When we can, my wife and I like to start our days at the New Orleans Jazz & Heritage Festival with Mardi Gras Indians. The Indians seem the best way to reconnect with the festival, with the city, and with its people. The Indians are a neighborhood tradition, dated by some as far back as the Civil War and even earlier. In these tough, proud neighborhoods, there’s no more manly man than a Big Chief, dressed in a suit of brightly colored beads and feathers that he made himself.
One of our favorite chiefs is Howard Miller, whose “gang” is Creole Wild West. This is a crew that claims to be the oldest Mardi Gras Indian tribe in New Orleans, dating themselves back to 1721. That’s not necessarily why we like them. A lot of the appeal for us has to do with Cook himself. Although he’s been increasingly standing in for the ailing Big Chief, Walter Cook, taking over front-man duties, Howard is uncommonly laid back. Like a lot of chiefs, he doesn’t mask for Jazz Fest. That’s something to be saved for Mardi Gras and St. Joseph’s Day (the latter is traditionally the most important for Mardi Gras Indians). Instead, he leaves dress-up for the high-ranking in his gang —the Spy Boy, the Flag Boy, the Wild Man. Howard himself saunters on stage in white polo shirt and distressed jeans (fashionably worn open at the knee), wearing tinted glasses and a straw fedora from under which peeks a blue-and-white bandana. “Nobody kneels and nobody bow, we’re Creole Wild West and we don’t know how!… INDIANS!” Thumping of drums, rattling tambourine, and the low cry from the gang: “Oooh-ooh!” Big Chief: “Madi cu defei! Indian Red! Indian Red!”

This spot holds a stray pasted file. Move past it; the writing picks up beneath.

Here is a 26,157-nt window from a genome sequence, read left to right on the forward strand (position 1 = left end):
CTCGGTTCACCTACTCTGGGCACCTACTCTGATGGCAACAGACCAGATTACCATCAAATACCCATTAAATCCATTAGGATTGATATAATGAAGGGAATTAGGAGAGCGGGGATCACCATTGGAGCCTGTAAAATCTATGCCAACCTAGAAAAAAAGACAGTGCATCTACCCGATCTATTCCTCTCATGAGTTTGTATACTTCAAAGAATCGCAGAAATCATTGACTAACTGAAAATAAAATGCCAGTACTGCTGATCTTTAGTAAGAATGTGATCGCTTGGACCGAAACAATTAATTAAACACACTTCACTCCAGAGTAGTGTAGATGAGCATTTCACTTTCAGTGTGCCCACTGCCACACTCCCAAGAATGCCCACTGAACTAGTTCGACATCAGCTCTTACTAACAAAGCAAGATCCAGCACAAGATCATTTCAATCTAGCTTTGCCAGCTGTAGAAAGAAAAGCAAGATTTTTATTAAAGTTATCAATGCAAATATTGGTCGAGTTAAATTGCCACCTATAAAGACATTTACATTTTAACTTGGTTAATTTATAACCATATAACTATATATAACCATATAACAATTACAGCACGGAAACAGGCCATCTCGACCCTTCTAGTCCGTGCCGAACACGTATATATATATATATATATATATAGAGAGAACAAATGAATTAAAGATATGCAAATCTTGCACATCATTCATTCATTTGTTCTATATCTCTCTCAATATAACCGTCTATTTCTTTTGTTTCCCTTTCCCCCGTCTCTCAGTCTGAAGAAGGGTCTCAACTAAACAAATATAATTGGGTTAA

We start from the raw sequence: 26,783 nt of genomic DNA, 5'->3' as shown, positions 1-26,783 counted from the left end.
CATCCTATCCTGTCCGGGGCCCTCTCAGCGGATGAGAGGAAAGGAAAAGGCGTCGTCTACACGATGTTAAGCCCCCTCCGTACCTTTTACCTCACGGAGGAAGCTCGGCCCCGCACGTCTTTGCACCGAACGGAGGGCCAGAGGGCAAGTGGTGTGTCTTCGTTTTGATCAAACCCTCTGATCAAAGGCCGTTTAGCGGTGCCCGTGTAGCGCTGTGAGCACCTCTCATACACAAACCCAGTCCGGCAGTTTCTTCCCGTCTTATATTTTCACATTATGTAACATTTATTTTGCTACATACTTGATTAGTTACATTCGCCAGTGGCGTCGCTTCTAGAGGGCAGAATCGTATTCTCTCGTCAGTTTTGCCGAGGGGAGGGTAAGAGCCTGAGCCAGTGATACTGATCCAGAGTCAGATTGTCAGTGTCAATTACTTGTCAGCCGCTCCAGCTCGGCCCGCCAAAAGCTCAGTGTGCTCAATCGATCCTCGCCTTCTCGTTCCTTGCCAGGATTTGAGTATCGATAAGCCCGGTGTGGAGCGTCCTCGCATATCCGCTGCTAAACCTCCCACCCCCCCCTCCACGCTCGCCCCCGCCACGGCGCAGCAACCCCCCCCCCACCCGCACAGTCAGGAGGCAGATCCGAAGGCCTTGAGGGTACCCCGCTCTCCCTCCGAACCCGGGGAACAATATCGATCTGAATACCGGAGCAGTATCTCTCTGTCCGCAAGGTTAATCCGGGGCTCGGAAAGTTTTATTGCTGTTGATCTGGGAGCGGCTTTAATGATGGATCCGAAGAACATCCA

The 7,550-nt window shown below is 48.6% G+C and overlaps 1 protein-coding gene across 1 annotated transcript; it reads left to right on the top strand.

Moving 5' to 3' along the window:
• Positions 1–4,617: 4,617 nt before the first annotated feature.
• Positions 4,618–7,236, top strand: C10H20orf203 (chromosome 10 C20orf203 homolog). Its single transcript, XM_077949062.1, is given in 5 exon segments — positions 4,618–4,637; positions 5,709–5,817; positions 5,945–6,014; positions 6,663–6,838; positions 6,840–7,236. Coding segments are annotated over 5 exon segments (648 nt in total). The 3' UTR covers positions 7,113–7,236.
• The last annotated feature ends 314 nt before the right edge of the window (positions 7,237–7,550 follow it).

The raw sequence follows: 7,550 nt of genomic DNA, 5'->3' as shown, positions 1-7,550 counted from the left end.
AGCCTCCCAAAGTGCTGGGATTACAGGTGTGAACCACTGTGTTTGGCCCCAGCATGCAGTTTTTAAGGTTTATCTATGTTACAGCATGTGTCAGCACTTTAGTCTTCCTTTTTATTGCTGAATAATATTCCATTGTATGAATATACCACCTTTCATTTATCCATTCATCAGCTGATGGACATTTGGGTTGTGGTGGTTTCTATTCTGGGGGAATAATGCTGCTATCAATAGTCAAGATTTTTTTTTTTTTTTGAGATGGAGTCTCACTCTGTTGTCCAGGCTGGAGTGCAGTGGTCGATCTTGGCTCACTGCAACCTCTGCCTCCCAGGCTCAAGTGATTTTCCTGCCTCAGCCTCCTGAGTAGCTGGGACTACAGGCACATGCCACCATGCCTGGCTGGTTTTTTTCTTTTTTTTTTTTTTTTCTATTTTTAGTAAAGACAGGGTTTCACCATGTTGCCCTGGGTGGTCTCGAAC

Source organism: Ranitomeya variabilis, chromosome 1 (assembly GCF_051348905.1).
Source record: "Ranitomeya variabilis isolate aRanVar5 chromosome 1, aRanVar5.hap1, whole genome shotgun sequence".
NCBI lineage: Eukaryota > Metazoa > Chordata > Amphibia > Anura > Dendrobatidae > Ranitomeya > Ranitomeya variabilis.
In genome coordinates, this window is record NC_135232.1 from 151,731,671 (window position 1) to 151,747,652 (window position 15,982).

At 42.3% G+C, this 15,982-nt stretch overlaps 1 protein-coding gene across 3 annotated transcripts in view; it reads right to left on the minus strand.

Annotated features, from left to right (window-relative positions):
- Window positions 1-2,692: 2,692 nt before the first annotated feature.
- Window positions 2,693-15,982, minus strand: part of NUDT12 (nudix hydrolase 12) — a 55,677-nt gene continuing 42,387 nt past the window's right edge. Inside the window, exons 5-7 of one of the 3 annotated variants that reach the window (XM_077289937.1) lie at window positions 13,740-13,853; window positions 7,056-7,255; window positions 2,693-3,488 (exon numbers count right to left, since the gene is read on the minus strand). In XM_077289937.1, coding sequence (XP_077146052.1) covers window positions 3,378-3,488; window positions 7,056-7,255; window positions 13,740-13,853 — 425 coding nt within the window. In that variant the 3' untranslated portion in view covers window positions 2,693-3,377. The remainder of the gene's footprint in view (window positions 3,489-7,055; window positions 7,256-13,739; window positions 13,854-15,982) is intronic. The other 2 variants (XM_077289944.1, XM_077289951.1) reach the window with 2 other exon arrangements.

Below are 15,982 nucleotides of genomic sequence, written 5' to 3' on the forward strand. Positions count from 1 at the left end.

There follows a call-and-response chant of floating verses as old as Mardi Gras itself. “We won’t bow down. (We won’t bow down!) On that dirty ground. (That dirty ground!) Oh I love to hear him call, my Indian Red!”
There are chants like “Indian Red” that are part of just about every Mardi Gras Indian performance — “Shoo-fly,” “Hoo-nah-hey,” “Hey Poky Way — some of which have become actual songs and hit singles. (Every elder statesman at Jazz Fest has to sing “Iko Iko,” from Dr. John and Irma Thomas to the Dixie Cups and any of the Neville Brothers.) But for most of the Indian tribe performances at Jazz Fest, these are stripped down chants driven by unadorned percussion — congas, bass drums, cowbell, tambourines, and maybe — as a concession to the stage performance rather than a parade — trap drums with cymbals.
So Big Howard leads his crew with raps about the “gumbo city. . . . I got a big ol’ gang, and look at ’em, every one of ’em is pretty!… I told my mother, I told my little wife, I’m gonna bring me this gang if it costs me my life! ”
There’s a rap about clearing a path for the tribe on Mardi Gras day (“Hell out the way!”) And then one long rap:
“Swam the ocean and I didn’t get wet.
Slow walked through hell and I didn’t even sweat.”
A hundred soldiers had me against a mountain wall,
by the time the sun set, I had killed them all.
Killed 98 and then I escaped,
thought about what they meant to do do,
then I went back and killed the other two.”